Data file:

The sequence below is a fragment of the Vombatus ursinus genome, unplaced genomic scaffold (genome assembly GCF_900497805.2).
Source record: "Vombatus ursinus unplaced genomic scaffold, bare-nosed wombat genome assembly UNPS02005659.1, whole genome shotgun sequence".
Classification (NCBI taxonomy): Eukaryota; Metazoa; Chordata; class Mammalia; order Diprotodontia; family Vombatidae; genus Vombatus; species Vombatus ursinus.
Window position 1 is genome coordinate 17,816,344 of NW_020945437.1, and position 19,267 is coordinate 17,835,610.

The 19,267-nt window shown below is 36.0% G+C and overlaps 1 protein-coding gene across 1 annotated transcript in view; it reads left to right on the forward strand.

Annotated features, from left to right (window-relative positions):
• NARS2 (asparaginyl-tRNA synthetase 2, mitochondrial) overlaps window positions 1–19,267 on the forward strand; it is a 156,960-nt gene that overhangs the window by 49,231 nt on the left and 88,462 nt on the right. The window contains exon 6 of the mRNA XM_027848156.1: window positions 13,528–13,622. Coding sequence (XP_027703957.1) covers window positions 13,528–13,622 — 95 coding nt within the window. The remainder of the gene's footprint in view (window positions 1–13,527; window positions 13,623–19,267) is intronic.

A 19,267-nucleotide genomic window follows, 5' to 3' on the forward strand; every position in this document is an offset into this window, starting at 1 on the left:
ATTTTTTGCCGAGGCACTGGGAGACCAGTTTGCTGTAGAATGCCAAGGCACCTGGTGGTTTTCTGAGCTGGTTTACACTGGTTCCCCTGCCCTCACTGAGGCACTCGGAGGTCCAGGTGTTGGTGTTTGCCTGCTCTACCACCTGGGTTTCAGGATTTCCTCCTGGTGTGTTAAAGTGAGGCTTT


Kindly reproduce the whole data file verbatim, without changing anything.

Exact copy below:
The sequence below is a fragment of the Vombatus ursinus genome, unplaced genomic scaffold (genome assembly GCF_900497805.2).
Source record: "Vombatus ursinus unplaced genomic scaffold, bare-nosed wombat genome assembly UNPS02005659.1, whole genome shotgun sequence".
Classification (NCBI taxonomy): Eukaryota; Metazoa; Chordata; class Mammalia; order Diprotodontia; family Vombatidae; genus Vombatus; species Vombatus ursinus.
Window position 1 is genome coordinate 17,816,344 of NW_020945437.1, and position 19,267 is coordinate 17,835,610.

The 19,267-nt window shown below is 36.0% G+C and overlaps 1 protein-coding gene across 1 annotated transcript in view; it reads left to right on the forward strand.

Annotated features, from left to right (window-relative positions):
• NARS2 (asparaginyl-tRNA synthetase 2, mitochondrial) overlaps window positions 1–19,267 on the forward strand; it is a 156,960-nt gene that overhangs the window by 49,231 nt on the left and 88,462 nt on the right. The window contains exon 6 of the mRNA XM_027848156.1: window positions 13,528–13,622. Coding sequence (XP_027703957.1) covers window positions 13,528–13,622 — 95 coding nt within the window. The remainder of the gene's footprint in view (window positions 1–13,527; window positions 13,623–19,267) is intronic.

A 19,267-nucleotide genomic window follows, 5' to 3' on the forward strand; every position in this document is an offset into this window, starting at 1 on the left:
ATTTTTTGCCGAGGCACTGGGAGACCAGTTTGCTGTAGAATGCCAAGGCACCTGGTGGTTTTCTGAGCTGGTTTACACTGGTTCCCCTGCCCTCACTGAGGCACTCGGAGGTCCAGGTGTTGGTGTTTGCCTGCTCTACCACCTGGGTTTCAGGATTTCCTCCTGGTGTGTTAAAGTGAGGCTTT